A Praxis Student's Perspective

Designing a Praxis Independent Study Course

Marcia Adams, ‘21
Major: Classical and Near-Eastern Archaeology
Course: The Problems of Public Archaeology

Finding a Faculty Advisor

What was it like to approach a professor to ask about advising a possible Praxis Independent Study course?

Approaching a professor early in the process is important; if you leave it until later, a professor may not be able to take on advising a Praxis Independent Study course alongside their usual workload. Doing this also helps you to build a better relationship with the faculty member.

They can help you refine your ideas for a Praxis Independent Study as well as give you suggestions for finding a field site. I approached a professor I was familiar with and who I had taken a class with before, as I knew I would be able to have a good working relationship with her.

If you are not familiar with the professors in your department, it may be good to reach out to the department chair or your major advisor. They can help point you towards and introduce you to other faculty members who may be a good match for your Praxis Independent Study ideas.

Are there tips for talking to faculty?

The best way to have a conversation with a faculty member is in-person – I arranged an appointment with the professor I wanted as my Praxis advisor so I could discuss my ideas with her. I think it is the best way to gauge whether they can take on this role alongside their usual teaching schedule.

It allows them to ask questions about your individual proposal for an Independent Study as well about the Praxis Program if they are unfamiliar with it.

Finding a Field Site

How did you know where to look for a field site? 

I found my field site before I had even begun the process of developing a Praxis Independent Study. I was already planning to work as a volunteer at the Penn Museum in Philadelphia before considering doing it as part of a Praxis Independent Study course. However, this is not the case for everyone!

I would say doing research into different institutions is a good way to narrow down your options. Consider if these potential field sites already have internship or work experience opportunities, or if the goals of the institution are related to your ideas and interests.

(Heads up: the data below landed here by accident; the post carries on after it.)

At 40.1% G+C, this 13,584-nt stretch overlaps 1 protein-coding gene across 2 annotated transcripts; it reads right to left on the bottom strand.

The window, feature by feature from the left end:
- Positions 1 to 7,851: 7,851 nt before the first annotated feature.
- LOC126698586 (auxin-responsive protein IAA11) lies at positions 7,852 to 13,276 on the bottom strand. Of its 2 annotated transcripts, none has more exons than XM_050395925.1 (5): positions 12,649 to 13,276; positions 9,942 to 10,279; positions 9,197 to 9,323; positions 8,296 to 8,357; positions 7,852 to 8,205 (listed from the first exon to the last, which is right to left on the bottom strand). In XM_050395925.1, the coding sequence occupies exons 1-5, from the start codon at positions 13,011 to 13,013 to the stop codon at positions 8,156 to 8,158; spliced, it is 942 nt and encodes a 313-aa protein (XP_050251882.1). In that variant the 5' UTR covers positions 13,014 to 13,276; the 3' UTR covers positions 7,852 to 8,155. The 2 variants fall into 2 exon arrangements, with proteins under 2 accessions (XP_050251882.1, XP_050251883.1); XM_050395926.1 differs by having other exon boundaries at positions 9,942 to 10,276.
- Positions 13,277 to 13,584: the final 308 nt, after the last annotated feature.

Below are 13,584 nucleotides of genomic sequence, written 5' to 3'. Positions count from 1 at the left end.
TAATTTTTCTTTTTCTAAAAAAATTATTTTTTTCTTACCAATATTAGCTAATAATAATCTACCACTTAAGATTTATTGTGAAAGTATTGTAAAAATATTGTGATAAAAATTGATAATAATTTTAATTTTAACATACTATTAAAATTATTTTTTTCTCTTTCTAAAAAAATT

What resources did you use? 

I found my field site through talking with older students in my major department. If you know that people have worked at a particular field site, for Praxis or just for work experience or volunteering, it would be good to get in touch with them and ask them about their experiences.

That way you can gauge whether a particular field site is right for you and can give you the experience you want. If you are completely unsure, get in touch with the Praxis staff! You can set up an appointment with them and talk through your ideas. While they cannot pick a field site for you, they can offer suggestions based on where other people with similar interests have worked in the past.

How did you make initial contact with a potential field site? What tips would you give about this kind of communication? 

Reaching out to staff members who may have worked with interns at the field site is a good place to start. However, I think it is important to try and set up a meeting with them in person if possible, especially before the end of the semester. This is beneficial for both you and the field site you are interested in.

Not only are they able to put a face to the name and get to know you, but you also get to know them. You are better able to see if that workplace is right for you and can offer you the experience that you want out of a Praxis Independent Study.